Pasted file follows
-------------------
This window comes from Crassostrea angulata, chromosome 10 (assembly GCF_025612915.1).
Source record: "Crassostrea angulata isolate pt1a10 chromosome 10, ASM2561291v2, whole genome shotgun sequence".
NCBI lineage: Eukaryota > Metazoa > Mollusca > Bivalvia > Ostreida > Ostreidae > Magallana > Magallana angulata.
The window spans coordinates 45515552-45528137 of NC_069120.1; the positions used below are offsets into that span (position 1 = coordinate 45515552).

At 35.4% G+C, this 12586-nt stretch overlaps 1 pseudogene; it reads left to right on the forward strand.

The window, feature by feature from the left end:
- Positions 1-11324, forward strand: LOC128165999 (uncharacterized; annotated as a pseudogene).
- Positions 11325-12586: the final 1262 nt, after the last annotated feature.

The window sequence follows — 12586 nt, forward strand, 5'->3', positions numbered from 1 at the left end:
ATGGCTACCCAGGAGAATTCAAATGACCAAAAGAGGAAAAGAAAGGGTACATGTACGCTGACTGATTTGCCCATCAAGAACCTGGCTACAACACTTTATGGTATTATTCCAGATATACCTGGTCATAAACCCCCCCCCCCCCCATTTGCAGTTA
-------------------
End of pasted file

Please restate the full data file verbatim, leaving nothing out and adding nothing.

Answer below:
This window comes from Crassostrea angulata, chromosome 10 (assembly GCF_025612915.1).
Source record: "Crassostrea angulata isolate pt1a10 chromosome 10, ASM2561291v2, whole genome shotgun sequence".
NCBI lineage: Eukaryota > Metazoa > Mollusca > Bivalvia > Ostreida > Ostreidae > Magallana > Magallana angulata.
The window spans coordinates 45515552-45528137 of NC_069120.1; the positions used below are offsets into that span (position 1 = coordinate 45515552).

At 35.4% G+C, this 12586-nt stretch overlaps 1 pseudogene; it reads left to right on the forward strand.

The window, feature by feature from the left end:
- Positions 1-11324, forward strand: LOC128165999 (uncharacterized; annotated as a pseudogene).
- Positions 11325-12586: the final 1262 nt, after the last annotated feature.

The window sequence follows — 12586 nt, forward strand, 5'->3', positions numbered from 1 at the left end:
ATGGCTACCCAGGAGAATTCAAATGACCAAAAGAGGAAAAGAAAGGGTACATGTACGCTGACTGATTTGCCCATCAAGAACCTGGCTACAACACTTTATGGTATTATTCCAGATATACCTGGTCATAAACCCCCCCCCCCCCCATTTGCAGTTA